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Russian mission fails as Luna-25 smashes into moon

In a blow to Russia's space prestige, its Luna-25 mission has failed after the craft crashed into the moon.

Russia's first moon mission in 47 years has failed after its Luna-25 spacecraft spun out of control and crashed into the moon following a problem preparing for pre-landing orbit, underscoring the post-Soviet decline of a once mighty space program.

Russia's state space corporation, Roskosmos, said it had lost contact with the craft at 11.57 GMT on Saturday after a problem as the craft was shunted into pre-landing orbit.

A soft landing had been planned for Monday.

"The apparatus moved into an unpredictable orbit and ceased to exist as a result of a collision with the surface of the Moon," Roskosmos said in a statement.

It said a special inter-departmental commission had been formed to investigate the reasons behind the loss of the Luna-25 craft, whose mission had raised hopes in Moscow that Russia was returning to the big power moon race.

The failure underscored the decline of Russia's space power since the glory days of Cold War competition when Moscow was the first to launch a satellite to orbit the earth - Sputnik 1, in 1957 - and Soviet cosmonaut Yuri Gagarin became the first man to travel into space in 1961.

It also comes as Russia's $US2 trillion ($A3.1 trillion) economy faces its biggest external challenge for decades: the pressure of both Western sanctions and fighting the biggest land war in Europe since World War II.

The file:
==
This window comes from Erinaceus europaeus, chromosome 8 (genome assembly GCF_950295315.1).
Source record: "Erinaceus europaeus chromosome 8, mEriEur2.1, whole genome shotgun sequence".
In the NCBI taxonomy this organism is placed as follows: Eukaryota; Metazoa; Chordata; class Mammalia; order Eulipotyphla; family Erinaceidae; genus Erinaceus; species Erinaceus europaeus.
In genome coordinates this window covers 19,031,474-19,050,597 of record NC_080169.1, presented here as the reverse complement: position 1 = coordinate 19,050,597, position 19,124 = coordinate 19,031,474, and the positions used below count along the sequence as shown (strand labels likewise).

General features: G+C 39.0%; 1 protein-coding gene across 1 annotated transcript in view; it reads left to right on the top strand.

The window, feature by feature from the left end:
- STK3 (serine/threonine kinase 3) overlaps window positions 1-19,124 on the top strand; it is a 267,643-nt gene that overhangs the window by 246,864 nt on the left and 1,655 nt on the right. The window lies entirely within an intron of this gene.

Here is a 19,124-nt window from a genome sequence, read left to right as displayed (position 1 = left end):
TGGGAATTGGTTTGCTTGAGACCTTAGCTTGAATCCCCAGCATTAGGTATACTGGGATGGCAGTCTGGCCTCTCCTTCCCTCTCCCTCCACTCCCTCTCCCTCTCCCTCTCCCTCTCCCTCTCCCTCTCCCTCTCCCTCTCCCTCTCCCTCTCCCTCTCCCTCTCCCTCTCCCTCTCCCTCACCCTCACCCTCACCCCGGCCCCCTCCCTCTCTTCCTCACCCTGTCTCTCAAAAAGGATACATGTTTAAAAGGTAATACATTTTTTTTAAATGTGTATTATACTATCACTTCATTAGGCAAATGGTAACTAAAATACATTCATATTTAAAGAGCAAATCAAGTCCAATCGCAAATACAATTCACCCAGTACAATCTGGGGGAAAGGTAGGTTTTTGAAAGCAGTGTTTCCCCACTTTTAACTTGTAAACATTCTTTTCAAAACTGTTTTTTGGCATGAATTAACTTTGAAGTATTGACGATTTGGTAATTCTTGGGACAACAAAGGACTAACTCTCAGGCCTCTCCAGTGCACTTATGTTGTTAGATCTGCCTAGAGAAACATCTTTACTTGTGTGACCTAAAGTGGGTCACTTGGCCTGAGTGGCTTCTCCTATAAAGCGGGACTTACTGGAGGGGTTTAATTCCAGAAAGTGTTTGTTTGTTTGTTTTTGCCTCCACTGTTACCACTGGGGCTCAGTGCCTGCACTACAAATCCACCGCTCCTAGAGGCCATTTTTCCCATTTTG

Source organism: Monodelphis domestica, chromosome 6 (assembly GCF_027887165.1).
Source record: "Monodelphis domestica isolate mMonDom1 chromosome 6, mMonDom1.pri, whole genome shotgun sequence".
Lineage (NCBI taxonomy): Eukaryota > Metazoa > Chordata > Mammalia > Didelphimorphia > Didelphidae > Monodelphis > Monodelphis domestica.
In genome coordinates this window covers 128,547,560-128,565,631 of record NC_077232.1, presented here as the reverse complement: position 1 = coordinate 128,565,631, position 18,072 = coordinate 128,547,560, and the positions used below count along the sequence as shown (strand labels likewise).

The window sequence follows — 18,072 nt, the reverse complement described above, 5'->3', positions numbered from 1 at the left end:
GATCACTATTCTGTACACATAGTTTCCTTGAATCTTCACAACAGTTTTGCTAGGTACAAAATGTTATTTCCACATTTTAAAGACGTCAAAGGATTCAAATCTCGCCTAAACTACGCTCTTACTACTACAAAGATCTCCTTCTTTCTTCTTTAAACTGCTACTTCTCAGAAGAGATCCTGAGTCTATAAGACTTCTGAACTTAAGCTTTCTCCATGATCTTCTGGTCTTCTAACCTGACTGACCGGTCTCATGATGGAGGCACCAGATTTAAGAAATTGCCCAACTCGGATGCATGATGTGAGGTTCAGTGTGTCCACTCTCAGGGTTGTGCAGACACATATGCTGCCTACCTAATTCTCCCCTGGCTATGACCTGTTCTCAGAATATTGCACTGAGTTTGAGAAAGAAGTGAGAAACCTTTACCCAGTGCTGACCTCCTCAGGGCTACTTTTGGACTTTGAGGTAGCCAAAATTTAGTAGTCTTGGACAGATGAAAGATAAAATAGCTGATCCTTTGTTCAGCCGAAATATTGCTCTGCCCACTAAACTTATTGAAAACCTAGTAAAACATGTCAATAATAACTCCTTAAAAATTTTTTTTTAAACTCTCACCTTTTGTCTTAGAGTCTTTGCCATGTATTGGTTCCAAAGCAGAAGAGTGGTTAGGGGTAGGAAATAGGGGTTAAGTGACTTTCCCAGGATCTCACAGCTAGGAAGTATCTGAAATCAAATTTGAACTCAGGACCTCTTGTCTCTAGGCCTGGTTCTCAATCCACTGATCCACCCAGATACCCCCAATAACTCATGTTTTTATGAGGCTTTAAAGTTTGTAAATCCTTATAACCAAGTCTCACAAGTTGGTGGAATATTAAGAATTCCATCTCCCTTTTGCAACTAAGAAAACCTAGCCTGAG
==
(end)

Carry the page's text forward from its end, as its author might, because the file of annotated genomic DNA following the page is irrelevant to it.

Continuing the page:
Russia has not attempted a moon mission since Luna-24 in 1976 when Leonid Brezhnev ruled the Kremlin.

Russia has been racing against India, whose Chandrayaan-3 spacecraft is scheduled to land on the moon's south pole this week, and more broadly against China and the United States which both have advanced lunar ambitions.

"India's Chandrayaan-3 is set to land on the moon on August 23," the Indian Space Research Organisation (ISRO) posted on X, formerly Twitter, about the time news of the Luna crash broke.

Russian officials had hoped that the Luna-25 mission would show Russia can compete with the superpowers in space despite its post-Soviet decline and the vast cost of the Ukraine war.

"The flight control system was a vulnerable area, which had to go through many fixes," said Anatoly Zak, the creator and publisher of which tracks Russian space programs.

Zak said Russia had also gone for the much more ambitious moon landing before undertaking a simpler orbital mission - the usual practice for the Soviet Union, the US, China and India.

More than a decade ago, the failure of the 2011 Fobos-Grunt mission to one of the moons of Mars underscored the challenges facing Russia's space program: it could not even exit the earth's orbit and fell back to earth, smashing into the Pacific Ocean in 2012.

Eventually, in the early 2010s, Russia settled upon the idea of the Luna-25 mission to the south pole of the moon. 

Luna-25 did manage to exit the earth's orbit.

But its failure means that Russia might not be the first to sample the frozen water which scientists believe the south pole of the moon holds.

It was not immediately clear what long-term impact the failed mission would have on the country's moon program, which envisages several more missions in coming years.


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